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I'm trying to transfer an existing project plan to Microsoft Project (meaning I can't change how it's organised). Each task has a duration in days then a contingency in days showing how much the task might overrun due to complexity, etc:

Task    Duration (days)  Contingency (days)
1       5                2
2       10               5

Is there any way of adding this to tasks in Project?

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I have some misgivings about "contingency tasks" - seems to undercut Earned Value Management. I'm not sure how to insert the contingency task automatically; should be possible to do it manually.

I think that Mr. Espina has described using Critical Chain Management to address the problem of managing the risk of task slippage. When I have had a need for similar buffers, I've used two techniques. First is to manually insert a milestone after the task, and move the milestone to manage the slippage. The other is to use PERT Analysis. MS Project allows you to plan the schedule based on weighted estimates. That allows you to display an optimistic/pessimistic/most likely schedule. Not precisely what you're looking for, but the technique may help.

Mechanistically, I'd create: (Here's where I'm trying to answer OP's question directly with minimal assumptions)

  • A custom field for each task to track the contingency
  • A custom field for each task to track the pessimistic duration (duration + contingency)

I think that will preserve the constraints imposed on the project. The question that remains in my mind is how I would use the information to convey information to my stakeholders. I could run a simplistic estimate that shows the optimistic end date, the pessimistic end date and the PERT end date. (This is what I've done most recently because my stakeholders aren't interested in any more complex analysis, and the quick experiments I've done indicate that the answers converge on the PERT answer anyway).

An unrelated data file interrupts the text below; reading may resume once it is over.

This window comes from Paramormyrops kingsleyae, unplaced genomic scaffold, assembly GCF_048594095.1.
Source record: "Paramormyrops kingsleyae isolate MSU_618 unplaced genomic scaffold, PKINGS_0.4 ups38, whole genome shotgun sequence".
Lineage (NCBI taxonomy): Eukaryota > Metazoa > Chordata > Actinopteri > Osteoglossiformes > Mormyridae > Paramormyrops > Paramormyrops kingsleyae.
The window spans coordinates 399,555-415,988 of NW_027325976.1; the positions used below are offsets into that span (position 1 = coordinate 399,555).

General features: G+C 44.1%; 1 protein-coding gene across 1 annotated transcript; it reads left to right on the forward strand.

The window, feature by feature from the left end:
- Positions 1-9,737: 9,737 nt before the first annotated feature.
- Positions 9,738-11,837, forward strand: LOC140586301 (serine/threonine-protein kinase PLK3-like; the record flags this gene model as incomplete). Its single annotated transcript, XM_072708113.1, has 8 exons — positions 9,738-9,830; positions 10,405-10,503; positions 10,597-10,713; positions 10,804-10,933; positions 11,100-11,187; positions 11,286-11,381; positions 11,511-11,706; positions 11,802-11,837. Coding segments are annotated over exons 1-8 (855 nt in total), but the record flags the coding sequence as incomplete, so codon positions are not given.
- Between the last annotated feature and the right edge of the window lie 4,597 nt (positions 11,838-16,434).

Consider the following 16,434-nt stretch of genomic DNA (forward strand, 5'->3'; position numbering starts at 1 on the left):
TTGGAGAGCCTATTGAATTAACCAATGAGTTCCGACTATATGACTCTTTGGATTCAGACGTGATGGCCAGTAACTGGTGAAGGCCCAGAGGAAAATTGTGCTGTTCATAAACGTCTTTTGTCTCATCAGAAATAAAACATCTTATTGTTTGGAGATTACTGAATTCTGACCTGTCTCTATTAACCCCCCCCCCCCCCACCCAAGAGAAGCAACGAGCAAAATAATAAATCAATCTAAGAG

Because I'm a frustrated quant, I'd probably also record the actual duration for every task/work package and generate a quick distribution of variances and use that to build a monte carlo model for the rest of my project. (e.g. "In the past, 50% of work packages deliver on time, but 30% use most of the contingency, 10% use all of the contingency and 20% exceed the contingency. If I assume that pattern continues going forward, then let's simulate the project end date if future work packages follow the pattern of prior work packages.....)

I'd also look for patterns in the distribution... but I'm way beyond what OP asked at this point, I'm just thinking about how I'd use the data.

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For the sake of transparency in the past I've separated out contingency reserves as separate tasks. This helps communicate the range of dates a given task can be expected to finish without assuming that the team needs/wants to understand Project as well as the PM. This works for critical path management techniques, as David says the "buffer at the end" approach is the critical chain techniques so the articles you've been reading have been talking about apples when it seems you have been looking for oranges.

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I do not believe Project has a method of encoding an explicit contingency into specific tasks. I can think of three work-arounds in addition to the idea in the original question, ranked in what I think is decreasing utility:

  1. Add the contingency to the base duration and make this the task duration in Project. The downside of this method is that it blurs the distinction between the base and contingency amount and buries all the schedule margin in the individual tasks. That said, it's more likely to be a realistic schedule than using all the base estimates. If you really want to retain the contingency information you can add an extra column and easily paste the contingency information into your schedule. It would be used for anything by project, but the information will be there for later reference.